Mary Clem

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Mary Clem
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Nevada, Western Iowa, USA
Died1979(1979-00-00) (aged 73–74)
CitizenshipUnited States of America
Alma materIowa State College
  • Mathematician
  • Human computer
Notable work
zero check

Mary Clem (1905 - 1979) was an American mathematician and human computer who invented the “zero check”.


Early life:

She was born in the small town of Nevada, which is located in Western Iowa. She completed her high school degree and found employment for several years with the Iowa State Highway Commission and Iowa State College as a computing clerk, auditing clerk, and bookkeeper [1].


In 1931, she joined the Mathematics Statistical Service of the Mathematics Department of Iowa State College to work as a human computer under the supervision of George Snedecor.[2]. Although she complained that mathematics was her poorest subject in high school, she was entirely fascinated with figures and data. Most of her work was done via punch cards, both creating formulas and cards, and running accuracy checks on them. She invented the “zero check” while working in Snedecor’s lab. The “zero check” is a sum that should equal zero if all other numbers had been correctly calculated [2]. These sums helped check for errors in computing algorithms. Mary believes that her lack of training as a mathematician is what made her notice these sums, as they had often been overlooked by others [2]. In 1940, Mary was advanced to be technician and chief statistical clerk in charge of the Computing Service of the Statistical Laboratory. In 1962, she transferred to the new Computation Center at Iowa State University [1]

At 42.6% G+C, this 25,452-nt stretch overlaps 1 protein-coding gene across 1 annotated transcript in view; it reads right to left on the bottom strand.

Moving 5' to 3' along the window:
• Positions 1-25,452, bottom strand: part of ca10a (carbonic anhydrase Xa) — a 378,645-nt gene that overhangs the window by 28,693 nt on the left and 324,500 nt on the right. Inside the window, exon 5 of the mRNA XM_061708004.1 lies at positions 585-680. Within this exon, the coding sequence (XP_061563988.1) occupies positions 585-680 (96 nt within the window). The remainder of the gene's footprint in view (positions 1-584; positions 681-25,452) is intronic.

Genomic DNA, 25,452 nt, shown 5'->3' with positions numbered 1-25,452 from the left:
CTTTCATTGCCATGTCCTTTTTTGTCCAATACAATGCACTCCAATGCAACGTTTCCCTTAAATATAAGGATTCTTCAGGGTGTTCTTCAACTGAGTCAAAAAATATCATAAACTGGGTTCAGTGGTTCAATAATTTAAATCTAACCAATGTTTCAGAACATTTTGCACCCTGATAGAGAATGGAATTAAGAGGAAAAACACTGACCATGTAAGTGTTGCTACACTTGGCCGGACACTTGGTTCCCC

Later in life:

She went on the 2nd Allied Mission to Greece in 1946 as a junior statistician, and there she observed the elections.[1]. In 1952, she was a statistical consultant to the Atomic Bomb Casualty Commission in Hiroshima Japan [1]


  • Homeyer, Paul G.; Clem, Mary A.; and Federer, Walter T. (1947) "Punched card and calculating machine methods for analyzing lattice experiments including lattice squares and the cubic lattice," Iowa Agriculture and Home Economics Experiment Station Research Bulletin: Vol. 28 : No. 347 , Article 1. [3]

Primary sources

  • Clem, Mary. “Interview with Mary Clem by Uta Merzbach,” June 27, 1969, SMITHSONIAN.
  • “Mary Clem,” Iowa State University Faculty Newsletter , vol. 25, no. 20, February 2nd, 1979.


  1. 1.0 1.1 1.2 1.3 "Mary A. Clem". Retrieved 2020-09-21.
  2. 2.0 2.1 2.2 Grier, David Alan (2007). When Computers Were Human. USA: Princeton University Press. pp. 159–174. ISBN 978-0-691-13382-9.
  3. Homeyer, Paul G., Clem, Mary A. and Federer, Walter T (1947). "Punched card and calculating machine methods for analyzing lattice experiments including lattice squares and the cubic lattice". Iowa Agriculture and Home Economics Experiment Station Research Bulletin. Vol. 28 : No. 347: Article 1. {{cite journal}}: |volume= has extra text (help)

External links

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